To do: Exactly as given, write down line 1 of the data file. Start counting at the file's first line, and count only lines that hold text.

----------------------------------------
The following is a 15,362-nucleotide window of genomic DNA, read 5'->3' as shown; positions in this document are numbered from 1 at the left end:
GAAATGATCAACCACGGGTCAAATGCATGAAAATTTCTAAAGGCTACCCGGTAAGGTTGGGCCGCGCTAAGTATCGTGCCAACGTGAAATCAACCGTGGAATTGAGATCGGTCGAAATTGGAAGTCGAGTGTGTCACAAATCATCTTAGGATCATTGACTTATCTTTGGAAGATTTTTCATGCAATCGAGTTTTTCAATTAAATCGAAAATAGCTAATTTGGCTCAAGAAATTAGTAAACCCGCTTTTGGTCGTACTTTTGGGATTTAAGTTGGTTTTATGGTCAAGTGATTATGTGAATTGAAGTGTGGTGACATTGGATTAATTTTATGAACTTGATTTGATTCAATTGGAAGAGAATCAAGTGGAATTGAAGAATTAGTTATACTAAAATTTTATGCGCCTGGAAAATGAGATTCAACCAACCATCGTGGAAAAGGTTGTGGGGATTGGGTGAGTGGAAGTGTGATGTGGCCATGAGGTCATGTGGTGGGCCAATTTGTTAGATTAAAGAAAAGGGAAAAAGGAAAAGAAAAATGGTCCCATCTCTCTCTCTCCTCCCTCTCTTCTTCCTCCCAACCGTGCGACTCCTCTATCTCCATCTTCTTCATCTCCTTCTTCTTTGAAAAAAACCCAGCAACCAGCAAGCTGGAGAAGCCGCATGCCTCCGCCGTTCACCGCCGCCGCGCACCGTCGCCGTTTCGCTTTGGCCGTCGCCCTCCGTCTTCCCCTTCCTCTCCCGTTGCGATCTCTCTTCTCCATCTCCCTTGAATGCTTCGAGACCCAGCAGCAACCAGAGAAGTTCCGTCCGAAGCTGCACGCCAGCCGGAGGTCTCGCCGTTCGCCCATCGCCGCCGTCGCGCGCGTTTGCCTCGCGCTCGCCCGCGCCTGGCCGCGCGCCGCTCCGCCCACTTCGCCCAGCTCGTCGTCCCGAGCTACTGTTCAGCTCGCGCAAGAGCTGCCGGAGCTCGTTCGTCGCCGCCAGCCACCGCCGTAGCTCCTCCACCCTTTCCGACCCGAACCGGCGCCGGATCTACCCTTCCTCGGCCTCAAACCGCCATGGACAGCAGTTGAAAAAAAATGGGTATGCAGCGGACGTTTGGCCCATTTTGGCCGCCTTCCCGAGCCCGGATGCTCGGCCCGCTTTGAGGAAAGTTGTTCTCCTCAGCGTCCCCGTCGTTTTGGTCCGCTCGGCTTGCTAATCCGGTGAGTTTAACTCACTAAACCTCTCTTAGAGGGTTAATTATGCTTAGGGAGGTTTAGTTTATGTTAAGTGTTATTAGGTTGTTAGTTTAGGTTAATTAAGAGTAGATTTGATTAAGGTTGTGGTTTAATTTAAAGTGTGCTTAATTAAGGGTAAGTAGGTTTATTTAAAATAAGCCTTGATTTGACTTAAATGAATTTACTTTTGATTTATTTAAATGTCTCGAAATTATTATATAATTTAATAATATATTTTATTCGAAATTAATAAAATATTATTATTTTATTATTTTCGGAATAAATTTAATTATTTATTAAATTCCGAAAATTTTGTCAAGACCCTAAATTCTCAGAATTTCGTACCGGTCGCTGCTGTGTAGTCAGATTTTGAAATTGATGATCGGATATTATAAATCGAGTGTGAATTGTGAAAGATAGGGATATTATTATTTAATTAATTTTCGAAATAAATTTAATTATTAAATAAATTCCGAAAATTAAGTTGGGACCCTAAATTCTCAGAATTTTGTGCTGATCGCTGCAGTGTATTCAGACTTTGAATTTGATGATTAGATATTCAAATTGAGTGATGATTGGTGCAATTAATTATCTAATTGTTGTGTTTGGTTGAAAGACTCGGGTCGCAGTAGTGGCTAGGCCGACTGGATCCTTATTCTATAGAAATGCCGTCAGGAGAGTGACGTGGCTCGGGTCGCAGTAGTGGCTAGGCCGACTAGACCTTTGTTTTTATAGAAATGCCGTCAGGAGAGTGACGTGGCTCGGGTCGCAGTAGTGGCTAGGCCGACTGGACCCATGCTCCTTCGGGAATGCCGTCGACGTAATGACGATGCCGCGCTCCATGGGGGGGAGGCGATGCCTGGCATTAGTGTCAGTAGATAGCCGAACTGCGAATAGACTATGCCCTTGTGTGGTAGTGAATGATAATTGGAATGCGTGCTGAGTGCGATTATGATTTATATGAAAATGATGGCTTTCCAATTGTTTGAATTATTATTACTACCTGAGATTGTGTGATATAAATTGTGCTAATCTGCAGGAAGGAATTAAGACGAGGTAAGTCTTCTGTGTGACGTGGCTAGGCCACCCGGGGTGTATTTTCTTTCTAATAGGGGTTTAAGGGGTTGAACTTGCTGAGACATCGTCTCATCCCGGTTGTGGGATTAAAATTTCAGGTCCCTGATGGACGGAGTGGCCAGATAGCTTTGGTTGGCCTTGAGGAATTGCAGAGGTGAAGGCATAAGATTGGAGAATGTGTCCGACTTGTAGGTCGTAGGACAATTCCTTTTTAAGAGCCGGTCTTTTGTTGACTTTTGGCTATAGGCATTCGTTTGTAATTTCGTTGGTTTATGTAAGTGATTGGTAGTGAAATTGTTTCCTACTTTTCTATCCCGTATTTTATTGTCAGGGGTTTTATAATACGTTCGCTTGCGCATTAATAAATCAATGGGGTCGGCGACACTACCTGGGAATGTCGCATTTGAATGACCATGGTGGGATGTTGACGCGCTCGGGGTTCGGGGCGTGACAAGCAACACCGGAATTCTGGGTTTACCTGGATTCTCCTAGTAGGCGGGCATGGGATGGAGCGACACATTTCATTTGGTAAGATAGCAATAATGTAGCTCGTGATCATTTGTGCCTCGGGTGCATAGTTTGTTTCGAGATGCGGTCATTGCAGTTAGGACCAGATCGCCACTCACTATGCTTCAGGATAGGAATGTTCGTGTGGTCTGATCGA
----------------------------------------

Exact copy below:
The following is a 15,362-nucleotide window of genomic DNA, read 5'->3' as shown; positions in this document are numbered from 1 at the left end: